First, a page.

As the #MeToo era continues to unfold, a new study shows how often the first sexual experience for women is forced or coerced.
One in 16 women reported experiencing forced sexual initiation, usually in their teen years and usually with someone a few years older, according to research published Monday in the Journal of the American Medical Association (JAMA).
When expanded nationwide, that number totals more than three million women in the U.S., according to the study.
The study’s authors described the experience of forced sexual initiation as rape.
"This data represents reported experiences, which means there many, many more [women] who have also had this experience who may not feel they could disclose it," sexual education expert Elizabeth Schroeder, who was not involved with the study, told "Good Morning America." "My guess is the number is much higher."
The study found that women who were forced to have sex during their first sexual encounter were more likely to be younger in age (approximately two years) than women who engaged in consensual intercourse.
We need to talk more about the prevalence of sexual violence in our country, and to better understand how traumatic experiences contribute to physical health conditions. Sexual violence will persist until we achieve gender equality in schools, universities, and workplaces.— Laura Hawks (@_LauraHawks) September 16, 2019
Researchers who conducted the study also found that instances of forced sexual experiences led to lasting health and economic repercussions for many of the women.
Compared with women whose first sexual experience was voluntary, women with forced sexual initiation were more likely to experience an unwanted first pregnancy or an abortion, endometriosis, pelvic inflammatory disease and problems with ovulation or menstruation, according to the study.
Survivors of forced sexual initiation also more frequently reported illicit drug use, resided below the poverty line and had lower levels of education than women who engaged in consensual intercourse, the study said.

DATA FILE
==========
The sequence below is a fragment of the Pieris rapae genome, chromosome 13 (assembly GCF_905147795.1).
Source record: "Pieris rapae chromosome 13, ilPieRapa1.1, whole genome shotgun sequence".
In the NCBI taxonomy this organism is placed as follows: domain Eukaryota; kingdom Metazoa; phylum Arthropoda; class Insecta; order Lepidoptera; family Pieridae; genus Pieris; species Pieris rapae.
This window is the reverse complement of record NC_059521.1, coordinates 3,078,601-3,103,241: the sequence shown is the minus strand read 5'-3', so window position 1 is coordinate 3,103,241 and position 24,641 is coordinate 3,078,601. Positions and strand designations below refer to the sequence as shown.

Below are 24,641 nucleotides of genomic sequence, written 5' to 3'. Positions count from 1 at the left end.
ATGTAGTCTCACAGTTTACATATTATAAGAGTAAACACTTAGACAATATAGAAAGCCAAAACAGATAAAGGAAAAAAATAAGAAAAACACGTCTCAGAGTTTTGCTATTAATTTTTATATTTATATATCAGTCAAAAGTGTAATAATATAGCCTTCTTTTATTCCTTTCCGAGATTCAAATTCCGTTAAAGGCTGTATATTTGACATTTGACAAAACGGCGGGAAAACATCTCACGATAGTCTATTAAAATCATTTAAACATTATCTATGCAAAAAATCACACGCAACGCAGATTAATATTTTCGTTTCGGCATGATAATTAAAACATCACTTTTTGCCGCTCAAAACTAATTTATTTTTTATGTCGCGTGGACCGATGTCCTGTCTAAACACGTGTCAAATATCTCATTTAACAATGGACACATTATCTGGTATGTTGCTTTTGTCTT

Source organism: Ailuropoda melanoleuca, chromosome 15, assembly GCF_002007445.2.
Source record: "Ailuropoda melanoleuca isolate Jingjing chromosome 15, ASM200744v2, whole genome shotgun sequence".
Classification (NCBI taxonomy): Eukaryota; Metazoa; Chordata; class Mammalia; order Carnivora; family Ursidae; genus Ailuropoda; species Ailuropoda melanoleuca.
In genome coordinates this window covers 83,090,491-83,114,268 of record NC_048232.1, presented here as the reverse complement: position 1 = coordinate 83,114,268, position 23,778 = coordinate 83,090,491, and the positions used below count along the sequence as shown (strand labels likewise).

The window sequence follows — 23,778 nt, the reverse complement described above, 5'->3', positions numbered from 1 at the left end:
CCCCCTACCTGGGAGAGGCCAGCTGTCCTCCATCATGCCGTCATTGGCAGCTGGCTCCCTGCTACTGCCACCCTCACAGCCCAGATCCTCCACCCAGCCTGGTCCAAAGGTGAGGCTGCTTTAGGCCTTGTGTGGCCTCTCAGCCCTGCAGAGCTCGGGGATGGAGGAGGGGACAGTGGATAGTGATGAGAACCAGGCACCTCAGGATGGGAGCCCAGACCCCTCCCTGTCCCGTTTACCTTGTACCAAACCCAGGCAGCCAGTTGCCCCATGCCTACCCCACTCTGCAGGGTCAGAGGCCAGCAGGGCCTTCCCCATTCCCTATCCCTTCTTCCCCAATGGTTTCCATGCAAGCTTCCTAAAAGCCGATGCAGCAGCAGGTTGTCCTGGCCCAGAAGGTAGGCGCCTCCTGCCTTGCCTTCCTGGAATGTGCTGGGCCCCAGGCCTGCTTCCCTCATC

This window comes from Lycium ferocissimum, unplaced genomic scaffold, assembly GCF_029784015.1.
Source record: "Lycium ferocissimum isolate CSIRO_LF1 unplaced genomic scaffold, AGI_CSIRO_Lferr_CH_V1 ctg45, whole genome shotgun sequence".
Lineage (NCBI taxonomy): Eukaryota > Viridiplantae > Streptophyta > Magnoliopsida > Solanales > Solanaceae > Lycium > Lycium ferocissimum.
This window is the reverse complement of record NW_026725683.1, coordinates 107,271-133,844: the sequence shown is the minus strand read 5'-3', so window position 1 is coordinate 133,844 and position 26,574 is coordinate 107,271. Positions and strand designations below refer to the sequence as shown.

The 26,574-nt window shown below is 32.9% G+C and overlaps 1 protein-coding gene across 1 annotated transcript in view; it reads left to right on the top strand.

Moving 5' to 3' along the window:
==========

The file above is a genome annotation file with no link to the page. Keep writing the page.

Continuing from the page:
The study's researchers based their data on a sample of more than 13,000 women between the ages of 18 and 44.
The Rape, Abuse & Incest National Network (RAINN), an anti-sexual violence organization, defines consent as "an agreement between participants to engage in sexual activity."
The organization emphasizes that consent "should happen every time," saying, "Giving consent for one activity, one time, does not mean giving consent for increased or recurring sexual contact."
Consent is something people learn about when they're very young, but the lessons of it often fall aside in later years, according to Schroeder.
"Such messages as 'hands are not for hitting' and 'hands on your own body' are repeated throughout children’s formative years," she said. "The problem is, we stopped teaching those lessons and then failed to connect them to romantic and sexual relationships as kids get older."
Some states are adding information about healthy relationships and consent to their sex education curriculum.
In May, Colorado became the ninth state in the U.S. to require teaching about consent as part of sex education in K-12 schools.
"I wholeheartedly believe we should be teaching more about consent, but at the same time can’t expect that having a few class sessions on consent are sufficient to counteract the toxic masculinity that is pervasive in and valued by the dominant power structure in the US," said Schroeder.
Other experts hope they are seeing a sea change as young people, particularly boys, grow up with different expectations of sexual encounters.
Dr. Harold Koplewicz, a psychiatrist and president of the Child Mind Institute in New York City, told ABC News last year he believes "there's a very big difference between young men who are between 18 and 22 and older men who, let's say, are above 40 years of age. A lot of these guys have grown up with a different sensibility."
"Part of growing up is learning to make informed choices, not to give in to impulsivity," Koplewicz said. "Becoming a man means learning to think about people other than yourself right now -- including how you’ll feel in the future."
Dr. Sejal Parekh, a pediatrician and a member of the ABC News Medical Unit, contributed to this report.